Poll: DREAM Act, gay marriage too close to call

Matthew Newman at Old Line Elephant has posted the results of a Baltimore Sun/Opinion Works poll which showed three of the four main ballot questions in Maryland within the margin of error. According to Newman, Question 4 (in-state tuition for illegal aliens) is leading 47% for and 45% against, Question 5 (redistricting) has 36% for and 33% against, Question 6 (gay marriage) is 46% for and 47% against, and Question 7 is failing by a 39-54 margin. So it’s all going to depend on turnout.

Newman also notes that the three previously polled questions (4, 5, and 7) have all trended in the right direction, especially Question 6. It was up 10 points a month ago but now trails.

But the accompanying Sun story shows the amount of misinformation still out there. For example, one Question 6 supporter said “the key to her decision to vote yes on Question 6 is ‘the fact that religious personnel are not required to marry people if it is against their beliefs.'” That’s not true, as Section 3 (a) of the law states:

Notwithstanding any other provision of law, a religious organization, association, or society, or any nonprofit institution or organization operated, supervised, or controlled by a religious organization, association, or society, may not be required to provide services, accommodations, advantages, facilities, goods, or privileges to an individual if the request for the services, accommodations, advantages, facilities, goods, or privileges is related to:

(1) the solemnization of a marriage or celebration of a marriage that is in violation of the entity’s religious beliefs; or

(2) the promotion of marriage through any social or religious programs or services, in violation of the entity’s religious beliefs, unless State or federal funds are received for that specific program or service. (Emphasis mine.)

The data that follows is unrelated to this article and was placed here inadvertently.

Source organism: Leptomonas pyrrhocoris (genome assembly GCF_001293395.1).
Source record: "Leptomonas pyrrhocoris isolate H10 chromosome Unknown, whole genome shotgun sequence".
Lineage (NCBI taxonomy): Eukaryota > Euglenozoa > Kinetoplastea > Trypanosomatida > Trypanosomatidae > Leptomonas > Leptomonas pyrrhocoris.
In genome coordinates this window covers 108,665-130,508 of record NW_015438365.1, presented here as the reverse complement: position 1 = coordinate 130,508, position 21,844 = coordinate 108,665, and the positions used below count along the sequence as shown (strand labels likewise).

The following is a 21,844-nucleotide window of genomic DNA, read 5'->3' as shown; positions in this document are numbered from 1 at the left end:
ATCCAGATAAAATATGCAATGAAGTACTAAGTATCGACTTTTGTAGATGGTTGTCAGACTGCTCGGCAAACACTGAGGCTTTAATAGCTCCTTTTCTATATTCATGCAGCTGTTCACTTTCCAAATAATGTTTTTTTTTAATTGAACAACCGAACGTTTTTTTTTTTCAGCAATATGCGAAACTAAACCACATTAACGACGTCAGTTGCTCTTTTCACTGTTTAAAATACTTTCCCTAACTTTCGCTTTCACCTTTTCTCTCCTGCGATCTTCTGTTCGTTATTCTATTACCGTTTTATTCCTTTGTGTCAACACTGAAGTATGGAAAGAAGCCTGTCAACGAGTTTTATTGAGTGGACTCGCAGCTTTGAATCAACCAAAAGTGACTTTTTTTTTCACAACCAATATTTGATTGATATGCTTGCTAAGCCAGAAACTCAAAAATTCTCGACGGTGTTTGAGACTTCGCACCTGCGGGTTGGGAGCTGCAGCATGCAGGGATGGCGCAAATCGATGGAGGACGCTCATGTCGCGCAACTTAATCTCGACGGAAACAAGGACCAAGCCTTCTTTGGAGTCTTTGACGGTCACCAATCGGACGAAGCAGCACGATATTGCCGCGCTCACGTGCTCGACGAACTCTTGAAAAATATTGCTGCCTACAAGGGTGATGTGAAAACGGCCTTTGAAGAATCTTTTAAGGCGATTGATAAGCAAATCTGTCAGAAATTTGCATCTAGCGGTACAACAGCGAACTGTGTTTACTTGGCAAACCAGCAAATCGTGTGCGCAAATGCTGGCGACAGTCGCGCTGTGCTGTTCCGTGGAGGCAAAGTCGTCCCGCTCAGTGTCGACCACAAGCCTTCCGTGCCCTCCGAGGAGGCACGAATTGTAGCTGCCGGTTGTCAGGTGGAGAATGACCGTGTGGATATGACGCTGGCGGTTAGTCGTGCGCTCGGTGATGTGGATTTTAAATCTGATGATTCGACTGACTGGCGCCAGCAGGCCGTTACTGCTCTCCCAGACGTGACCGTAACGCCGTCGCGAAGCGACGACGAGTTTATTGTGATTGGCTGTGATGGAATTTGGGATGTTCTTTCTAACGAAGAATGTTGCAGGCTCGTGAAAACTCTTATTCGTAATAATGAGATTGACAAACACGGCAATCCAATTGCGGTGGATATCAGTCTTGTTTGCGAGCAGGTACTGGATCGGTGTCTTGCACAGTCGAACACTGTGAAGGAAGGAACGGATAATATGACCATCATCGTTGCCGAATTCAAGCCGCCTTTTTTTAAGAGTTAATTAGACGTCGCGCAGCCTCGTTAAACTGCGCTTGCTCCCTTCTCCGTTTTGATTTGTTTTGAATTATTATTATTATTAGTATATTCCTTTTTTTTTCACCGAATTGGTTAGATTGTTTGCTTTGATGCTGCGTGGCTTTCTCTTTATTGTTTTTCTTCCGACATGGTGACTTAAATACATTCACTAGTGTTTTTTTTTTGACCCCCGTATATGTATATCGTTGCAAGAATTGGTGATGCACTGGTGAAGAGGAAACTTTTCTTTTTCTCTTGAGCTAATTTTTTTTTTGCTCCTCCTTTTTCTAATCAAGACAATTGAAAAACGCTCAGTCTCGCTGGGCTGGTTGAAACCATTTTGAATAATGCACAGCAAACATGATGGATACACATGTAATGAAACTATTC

So regardless of their feelings, the moment a church or religious organization takes a dime of government money they are placed into a position similar to those of religious organizations who don’t want to pay for coverage of birth control.

The Sun also finds a voter misinformed on Question 4:

“…in recent weeks she has moved from undecided to supporting the measure. What she’s learned about the eligibility requirements for in-state tuition has convinced her the program would not be a giveaway to immigrants.

‘It seems like they have to jump through a number of hoops. I’m beginning to lean toward it,’ she said. ‘You have to prove you’ve been contributing toward the system and to me that’s important.‘ (Emphasis mine.)

In truth, the student or family only has to file a return – for all we know, they could squeeze thousands more dollars out of the system by getting money back. So that’s two misinformed voters who potentially are voting the wrong way.

Yet the trends are encouraging, because not only do the voters have the chance to kill off several bad laws but also send a message to the General Assembly that they’ve gone too far in changing the state of Maryland.

Comments

2 Responses to “Poll: DREAM Act, gay marriage too close to call”

  1. David Zwald on October 29th, 2012 12:27 am

    There is also another important distinction regarding the rationale for voting AGAINST Question 6…a VERY important one, yet subtle. The new law says that the religious organization does not have to perform the wedding services if it is against their belief. But consider: The religious organization ALREADY has that right under the Maryland and Federal Constitution. So, therefore, a law that would explicitly say they don’t have to comply, could one day, be changed. It is a dangerous precedent. Vote NO on Question 6 to protect religious liberty.

  2. Kevin Waterman on October 30th, 2012 9:10 am

    David,

    That doesn’t seem to make much sense to me. As you note, religious liberty is already a protected right. The inclusion of further explicit protection was only included in the law to placate social conservatives who insisted this would somehow infringe upon individual liberty (even though they were already protected by the state and federal constitutions as you noted).

    As such, removing that provision from the law wouldn’t leave religious institutions any less protected, the constitutions would still be in force and any effort to compel a church to marry a same-sex couple would still run afoul of those protections and have their suit fail in court.

    I’m not seeing any threat to religious liberty in Question 6.

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